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Extreme Networks to splash $55m on Brocade's data centre biz
Thursday, 30 March 2017 22:43

Extreme Networks is to acquire Brocade Communications Systems' data centre, switching, routing, and analytics business for $55m (£44m) - part of a bid to beef up its portfolio and take on Switchzilla – aka Cisco.

The deal follows Ethernet switch and wireless vendor Brocade's acquisition by Broadcom for $5.9bn last year .

Extreme expects the acquisition to boost its revenue by $230m (£185m). For the full-year 2016 the business posted revenue of $528m (£424m).

Earlier this month Extreme said it plans to pay $100m (£80m) to acquire Avaya's networking business just months after Avaya said it was seeking Chapter 11

Chinese giant ZTE slips off US export sh*tlist – and it only cost $900m
Thursday, 30 March 2017 09:23

The US Department of Commerce has scrapped trade restrictions that left Chinese tech monster ZTE unable to import components from America.

The DoC said in a Wednesday entry to its Federal Register that it would be taking the network hardware vendor off its Entity List and would end the export controls that have been in place since March of last year , after ZTE was accused of illegally selling equipment to Iran and North Korea.

Last month, ZTE agreed to end that case by taking a plea deal and paying a fine of $892m for violating US trade sanctions.


Trump sets sights on net neutrality
Saturday, 01 April 2017 08:02

President Trump is spoiling for yet another fight and this time, much to the despair of internet experts, it is net neutrality.

At a White House press conference on Thursday, presidential spokesman Sean Spicer went out of his way to highlight the controversial topic and characterized it using the Trump Administration's favorite insults: that it was a product of the Obama Administration and was developed by "bureaucrats in Washington."

Spicer noted that the previous administration had reclassified cable companies as "common carriers" and by doing so was "picking winners and losers" by "treating ISPs as different to edge providers such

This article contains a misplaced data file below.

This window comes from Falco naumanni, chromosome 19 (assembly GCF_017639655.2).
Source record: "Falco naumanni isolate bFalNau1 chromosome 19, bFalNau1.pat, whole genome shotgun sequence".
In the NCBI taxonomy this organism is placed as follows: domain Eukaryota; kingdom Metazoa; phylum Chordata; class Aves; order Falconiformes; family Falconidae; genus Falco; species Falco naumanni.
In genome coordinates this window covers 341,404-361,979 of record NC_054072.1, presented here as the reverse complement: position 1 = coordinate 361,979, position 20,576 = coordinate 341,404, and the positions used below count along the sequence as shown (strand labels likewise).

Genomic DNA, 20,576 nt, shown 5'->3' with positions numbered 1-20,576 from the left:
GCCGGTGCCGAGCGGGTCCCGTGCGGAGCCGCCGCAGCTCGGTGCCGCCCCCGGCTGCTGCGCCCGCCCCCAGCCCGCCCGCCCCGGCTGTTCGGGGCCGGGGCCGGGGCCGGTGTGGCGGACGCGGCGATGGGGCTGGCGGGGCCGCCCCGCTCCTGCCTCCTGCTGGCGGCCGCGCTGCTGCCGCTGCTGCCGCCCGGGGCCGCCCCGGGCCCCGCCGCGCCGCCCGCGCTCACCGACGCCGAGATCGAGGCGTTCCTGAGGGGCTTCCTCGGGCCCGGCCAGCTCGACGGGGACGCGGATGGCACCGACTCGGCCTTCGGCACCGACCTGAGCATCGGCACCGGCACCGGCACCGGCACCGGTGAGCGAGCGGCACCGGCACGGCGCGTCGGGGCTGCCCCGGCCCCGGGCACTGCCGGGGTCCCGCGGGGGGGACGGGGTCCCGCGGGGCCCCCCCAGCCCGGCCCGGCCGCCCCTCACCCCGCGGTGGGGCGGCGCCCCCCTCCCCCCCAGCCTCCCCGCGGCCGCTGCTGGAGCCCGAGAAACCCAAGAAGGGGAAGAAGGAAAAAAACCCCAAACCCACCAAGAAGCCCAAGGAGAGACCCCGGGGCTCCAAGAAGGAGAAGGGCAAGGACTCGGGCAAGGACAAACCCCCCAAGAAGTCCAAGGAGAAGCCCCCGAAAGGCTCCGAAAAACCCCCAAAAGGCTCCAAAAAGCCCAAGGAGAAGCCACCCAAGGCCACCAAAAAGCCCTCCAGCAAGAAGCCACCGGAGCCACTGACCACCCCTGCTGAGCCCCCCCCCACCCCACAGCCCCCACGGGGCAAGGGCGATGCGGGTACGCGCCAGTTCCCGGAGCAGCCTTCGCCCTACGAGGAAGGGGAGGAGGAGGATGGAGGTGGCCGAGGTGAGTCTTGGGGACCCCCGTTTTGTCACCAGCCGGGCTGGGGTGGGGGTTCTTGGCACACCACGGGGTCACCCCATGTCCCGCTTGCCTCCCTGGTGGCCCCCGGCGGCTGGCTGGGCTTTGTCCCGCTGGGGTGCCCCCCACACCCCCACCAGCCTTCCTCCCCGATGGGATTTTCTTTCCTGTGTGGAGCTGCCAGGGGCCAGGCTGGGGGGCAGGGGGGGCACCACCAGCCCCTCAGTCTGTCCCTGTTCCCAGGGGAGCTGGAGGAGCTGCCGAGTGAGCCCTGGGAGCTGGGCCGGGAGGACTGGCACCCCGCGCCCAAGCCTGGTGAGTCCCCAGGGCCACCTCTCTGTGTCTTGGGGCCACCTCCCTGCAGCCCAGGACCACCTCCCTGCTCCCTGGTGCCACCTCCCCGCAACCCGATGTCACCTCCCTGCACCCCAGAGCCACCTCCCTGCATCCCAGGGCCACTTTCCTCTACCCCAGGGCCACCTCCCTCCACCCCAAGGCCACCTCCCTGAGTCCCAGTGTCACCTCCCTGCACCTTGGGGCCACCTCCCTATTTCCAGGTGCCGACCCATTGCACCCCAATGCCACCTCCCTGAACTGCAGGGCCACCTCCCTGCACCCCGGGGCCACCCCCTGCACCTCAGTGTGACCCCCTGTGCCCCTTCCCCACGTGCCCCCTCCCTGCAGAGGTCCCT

Cisco boxen hang after 213-and-a-half days
Monday, 03 April 2017 09:05

If you're the lucky owner of Cisco Firepower or Adaptive Security Appliance devices, check the version number and see if you need to reboot your kit.

Switchzilla has discovered an operational (that is, not security) bug that makes the devices hang after continuous operation for around 18,446,400 seconds (213-and-a-half days).

The issue affects three Cisco FirePower software versions –,, and 6.2.0 – and 28 ASA (from to

“On March 29, 2017 Cisco became aware of an issue that affects all Cisco ASA and Cisco FTD security appliances that run certain versions of software. The affected versions

Optical boffins tweak antennae with photons so MIMO can make WiFi serve more masters
Tuesday, 04 April 2017 14:04
The CUDOS microwave photonics team

CUDOS team from left: David Marpaung, Benjamin Eggleton, Yang Liu, and Amol Choudhary. Photo: CUDOS

Phased-array antennas, a technology crucial to modern Wi-Fi systems that use beam-forming to improve throughput, has a speed limit in how quickly beams can be manipulated.

Beams are formed by adjusting a microwave signal's timing at different antennas in a multiple-in, multiple-out (MIMO) system so that they reinforce in some directions and cancel in other directions – but it takes milliseconds to adjust the delay.

Australian photonics researchers have decided to cheat a little: photonic systems can be tuned a lot quicker, so they've created

Free Range Routing project takes aim at Cisco with server-as-router project
Tuesday, 04 April 2017 13:15

A group of open networking companies have dispatched a fleet of X-Wing fighters in the direction of the biggest target in networking: Cisco.

Under the auspices of the Linux Foundation, Cumulus Networks, Orange, 6WIND, Architecture Technology, LabN Consulting, NetDEF (OpenSourceRouting), and Volta Networks have launched the Free Range Routing (FRR) project.

As Cumulus Networks' co-founder and CTO JR Rivers told The Register shortly after the project launch, the project started with a barely-active routing project called Quagga.

Cumulus was interested in routing from launch, Rivers said, and put “a ton of work” into the largely-dormant Quagga. Over time, he said,

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